PBS’ ‘Masterpiece’ Gives Top Billing to the Mobil Corp.


“Philco TV Playhouse” and “Texaco Star Theater” on NBC. “General Electric Theater” and “Philip Morris Playhouse” on CBS. “Hallmark Hall of Fame,” almost as old as television itself, which has been broadcast on NBC, ABC and CBS.

There is history in the use of brand names in TV program titles. But never before on commercial-free PBS. At least not until now.

On Feb. 4, the venerable “Masterpiece Theatre"--home to such acclaimed TV productions as “The First Churchills,” “I, Claudius,” “Upstairs, Downstairs,” “The Jewel in the Crown” and this year’s “The Politician’s Wife,” the series that has aired dramas based on Charles Dickens, Henry James and Jane Austen--will become “Mobil Masterpiece Theatre.”

On the eve of “Masterpiece Theatre’s” 25th anniversary earlier this month, Henry Becton, president of WGBH-TV in Boston, the station that packages the British productions for presentation in the United States, said the title was being changed “to recognize Mobil’s ongoing support to the program and to public television. Mobil’s commitment is longer and at a level unparalleled in public television history.”

“It’s PBS’ way of acknowledging the sole underwriter,” said “Masterpiece Theatre” executive producer Rebecca Eaton. “They are the longest continuous sole underwriter” among public TV supporters.


But some public television observers question whether “Masterpiece Theatre,” a jewel in the crown of the noncommercial system with four Peabody Awards and 26 Emmys--or public broadcasting itself--will be tarnished by having the oil company’s name out front. There is also the question of whether this will open the door to other such changes: “General Motors’ Civil War,” perhaps, or “Southern California Edison’s Puzzle Place”?


Ken Burns, PBS’ renowned filmmaker of “The Civil War” and “Baseball,” called the name change “a step in the wrong direction.”

“Public television’s future lies in distinguishing itself from the rest of the pack--not trying, chameleon-like, to become like everything else,” he said from his home in Walpole, N.H. “The best news, the best history, the best children’s, the best arts programming still is on public television. All we need to do is make our case. We don’t need to put up a billboard.

“I just know there are struggles within public television about its [funding] future,” Burns added. “And I am very much of the conservative school that feels that we need to hang onto and protect the kind of identity we have. Otherwise we begin to blur the pristine distinction between us and A&E; and Discovery and other entities.”

Richard Leone, president of the Twentieth Century Fund, a nonprofit group that has issued major reports on public television, called the name change “a slippery slope. . . . Public television ought to be public. It ought to be supported out of contributions and by the government.”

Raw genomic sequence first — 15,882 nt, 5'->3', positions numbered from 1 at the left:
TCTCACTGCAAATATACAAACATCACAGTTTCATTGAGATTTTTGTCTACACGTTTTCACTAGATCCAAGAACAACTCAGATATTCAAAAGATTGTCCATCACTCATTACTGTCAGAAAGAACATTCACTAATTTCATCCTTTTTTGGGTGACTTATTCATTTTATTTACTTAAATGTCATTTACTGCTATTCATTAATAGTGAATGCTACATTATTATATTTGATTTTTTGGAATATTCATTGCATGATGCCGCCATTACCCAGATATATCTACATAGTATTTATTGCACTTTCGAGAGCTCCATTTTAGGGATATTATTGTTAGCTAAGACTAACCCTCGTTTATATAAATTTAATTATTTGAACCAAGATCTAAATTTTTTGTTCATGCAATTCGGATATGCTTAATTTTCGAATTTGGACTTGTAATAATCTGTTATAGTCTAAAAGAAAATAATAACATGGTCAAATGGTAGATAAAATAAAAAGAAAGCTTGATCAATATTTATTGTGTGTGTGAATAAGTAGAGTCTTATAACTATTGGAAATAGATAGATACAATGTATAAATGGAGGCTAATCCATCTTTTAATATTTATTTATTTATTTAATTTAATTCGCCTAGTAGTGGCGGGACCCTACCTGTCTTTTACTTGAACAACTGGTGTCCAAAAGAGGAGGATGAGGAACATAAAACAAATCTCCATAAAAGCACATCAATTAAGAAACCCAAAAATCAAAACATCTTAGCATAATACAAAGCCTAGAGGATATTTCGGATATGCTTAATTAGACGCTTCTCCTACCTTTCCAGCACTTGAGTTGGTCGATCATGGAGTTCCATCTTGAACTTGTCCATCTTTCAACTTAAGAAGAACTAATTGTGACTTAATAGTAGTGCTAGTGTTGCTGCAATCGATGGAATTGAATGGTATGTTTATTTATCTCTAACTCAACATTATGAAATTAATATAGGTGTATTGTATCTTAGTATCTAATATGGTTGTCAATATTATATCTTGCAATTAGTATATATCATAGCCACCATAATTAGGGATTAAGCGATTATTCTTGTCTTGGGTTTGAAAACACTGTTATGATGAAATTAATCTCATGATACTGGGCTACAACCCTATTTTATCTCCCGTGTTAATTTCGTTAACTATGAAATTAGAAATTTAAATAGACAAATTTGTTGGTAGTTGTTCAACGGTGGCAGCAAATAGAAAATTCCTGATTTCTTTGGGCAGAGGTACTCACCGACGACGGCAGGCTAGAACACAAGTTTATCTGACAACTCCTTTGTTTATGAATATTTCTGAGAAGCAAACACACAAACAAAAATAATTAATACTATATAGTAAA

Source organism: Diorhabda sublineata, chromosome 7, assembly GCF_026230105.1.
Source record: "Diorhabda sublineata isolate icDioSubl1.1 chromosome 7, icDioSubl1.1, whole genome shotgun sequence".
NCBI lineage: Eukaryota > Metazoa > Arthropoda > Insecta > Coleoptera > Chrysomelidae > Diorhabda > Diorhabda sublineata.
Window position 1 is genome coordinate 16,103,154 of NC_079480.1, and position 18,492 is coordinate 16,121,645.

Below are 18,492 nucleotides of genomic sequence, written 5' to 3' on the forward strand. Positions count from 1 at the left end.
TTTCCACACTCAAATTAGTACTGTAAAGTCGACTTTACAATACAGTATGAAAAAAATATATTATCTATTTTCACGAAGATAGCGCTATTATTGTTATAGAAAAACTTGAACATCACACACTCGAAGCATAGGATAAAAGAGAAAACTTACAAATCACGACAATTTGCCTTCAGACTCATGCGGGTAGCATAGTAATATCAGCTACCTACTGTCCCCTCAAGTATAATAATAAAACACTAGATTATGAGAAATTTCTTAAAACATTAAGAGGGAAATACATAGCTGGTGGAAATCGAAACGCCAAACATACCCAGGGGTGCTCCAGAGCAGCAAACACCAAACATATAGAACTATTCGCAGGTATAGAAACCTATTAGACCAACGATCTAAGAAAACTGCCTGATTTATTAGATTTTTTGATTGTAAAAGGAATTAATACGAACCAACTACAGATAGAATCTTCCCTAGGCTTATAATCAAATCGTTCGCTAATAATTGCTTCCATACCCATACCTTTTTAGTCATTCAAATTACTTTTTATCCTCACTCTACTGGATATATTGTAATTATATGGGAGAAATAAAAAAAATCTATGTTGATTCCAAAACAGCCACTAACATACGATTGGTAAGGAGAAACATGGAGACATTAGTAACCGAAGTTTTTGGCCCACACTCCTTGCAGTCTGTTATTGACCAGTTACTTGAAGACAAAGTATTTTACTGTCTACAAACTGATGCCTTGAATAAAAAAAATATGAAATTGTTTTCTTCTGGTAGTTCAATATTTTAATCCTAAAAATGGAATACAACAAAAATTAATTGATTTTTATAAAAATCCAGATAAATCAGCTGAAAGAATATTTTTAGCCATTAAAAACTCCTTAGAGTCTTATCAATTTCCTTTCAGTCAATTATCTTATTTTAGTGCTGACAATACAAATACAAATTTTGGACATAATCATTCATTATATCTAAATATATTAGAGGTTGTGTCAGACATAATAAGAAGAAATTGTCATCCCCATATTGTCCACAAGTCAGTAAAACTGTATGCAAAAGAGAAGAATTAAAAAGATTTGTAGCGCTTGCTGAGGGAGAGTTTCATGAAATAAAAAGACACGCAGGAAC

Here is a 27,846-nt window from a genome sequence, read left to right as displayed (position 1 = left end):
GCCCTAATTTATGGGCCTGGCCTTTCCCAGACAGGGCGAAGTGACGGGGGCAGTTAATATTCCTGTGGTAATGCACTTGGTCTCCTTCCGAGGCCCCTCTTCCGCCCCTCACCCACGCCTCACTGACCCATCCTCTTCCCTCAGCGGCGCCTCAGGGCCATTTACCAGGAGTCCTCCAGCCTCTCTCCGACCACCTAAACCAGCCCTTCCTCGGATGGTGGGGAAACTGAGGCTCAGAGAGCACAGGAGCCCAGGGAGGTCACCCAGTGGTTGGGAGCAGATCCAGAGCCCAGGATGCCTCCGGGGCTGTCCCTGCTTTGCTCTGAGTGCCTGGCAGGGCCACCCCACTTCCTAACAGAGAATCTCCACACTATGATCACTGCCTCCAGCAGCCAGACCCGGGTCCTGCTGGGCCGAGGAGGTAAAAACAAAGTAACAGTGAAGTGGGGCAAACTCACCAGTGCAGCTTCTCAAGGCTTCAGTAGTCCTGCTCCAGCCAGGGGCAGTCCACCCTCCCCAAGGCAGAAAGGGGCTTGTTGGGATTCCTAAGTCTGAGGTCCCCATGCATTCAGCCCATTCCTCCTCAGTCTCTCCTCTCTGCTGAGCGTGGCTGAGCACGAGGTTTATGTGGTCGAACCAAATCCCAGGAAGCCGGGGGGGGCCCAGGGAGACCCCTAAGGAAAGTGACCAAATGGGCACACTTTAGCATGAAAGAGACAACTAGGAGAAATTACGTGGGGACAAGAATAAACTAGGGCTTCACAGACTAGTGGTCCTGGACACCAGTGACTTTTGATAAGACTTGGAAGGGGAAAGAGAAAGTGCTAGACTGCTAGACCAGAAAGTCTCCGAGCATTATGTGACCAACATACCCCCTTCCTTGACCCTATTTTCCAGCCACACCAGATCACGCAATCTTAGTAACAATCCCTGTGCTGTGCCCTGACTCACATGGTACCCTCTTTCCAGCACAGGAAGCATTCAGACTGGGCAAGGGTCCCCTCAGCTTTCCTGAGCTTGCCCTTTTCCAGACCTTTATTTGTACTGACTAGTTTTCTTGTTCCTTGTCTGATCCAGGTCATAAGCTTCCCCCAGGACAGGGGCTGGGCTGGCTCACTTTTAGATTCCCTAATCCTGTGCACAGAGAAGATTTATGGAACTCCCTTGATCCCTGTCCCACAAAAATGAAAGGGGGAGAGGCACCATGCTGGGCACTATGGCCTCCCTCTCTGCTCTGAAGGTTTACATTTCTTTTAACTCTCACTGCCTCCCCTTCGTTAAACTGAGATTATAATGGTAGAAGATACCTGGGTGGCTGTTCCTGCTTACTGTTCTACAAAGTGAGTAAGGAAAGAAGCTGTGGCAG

Michael Jacobson, executive director of the Center for the Study of Commercialism in Washington, asserted that “Mobil Masterpiece Theatre” is “yet another example how corporations seem to be getting their names or their products everywhere.”

PBS’ tribute to Mobil--providing such visibility with its name forever linked to “Masterpiece Theatre,” down to the fine type of TV listings--comes eight months after the oil company announced that it would stop funding “Mystery!” after the current season. It had been sole funder for 15 seasons; now PBS is supporting a portion of the series.

Mobil, at the same time, announced that it would fund “Masterpiece Theatre” through 1999.

None of the principals would disclose whether overall funding to “Masterpiece” would increase with the withdrawal of “Mystery!” money. “We’re not obliged to discuss the level of spending for the balance of the contract with WGBH,” Mobil spokeswoman Nancy Carlson said.

Nor will WGBH or Mobil say how much the corporation has contributed to public television, although the figure is estimated to be in the multiple millions of dollars.

But Peter Downey, PBS’ senior vice president for program business affairs, who played a key role in approving the name change, noted that with 25 years of funding to “Masterpiece Theatre,” supporting “Mystery!” and other public-TV productions, it’s “evident on its face” that Mobil is “light-years ahead of every other funder we’ve had.”

The idea for the name change was generated at WGBH and approved by PBS. All parties insist that Mobil had nothing to do with the decision.


Downey said that Becton presented the idea several months ago to PBS President Ervin Duggan, who turned it over to Downey and others on his staff, asking two questions: “ ‘Can PBS do this?’ as a legal question, and ‘Should we do it?’ ”

After considerable study, Downey said, “we determined it was not in violation of FCC [Federal Communications Commission] rules. We satisfied ourselves there was no regulatory prohibitions.” On the second question, senior management decided to approve it because of the “extraordinary relationship with Mobil over the years.”

Asked whether this wouldn’t open the door to other program underwriters seeking to get their names into titles, Downey insisted that it would not. “The point we have made to the stations . . . is that this is such a unique case that frankly I can’t imagine us doing it again.”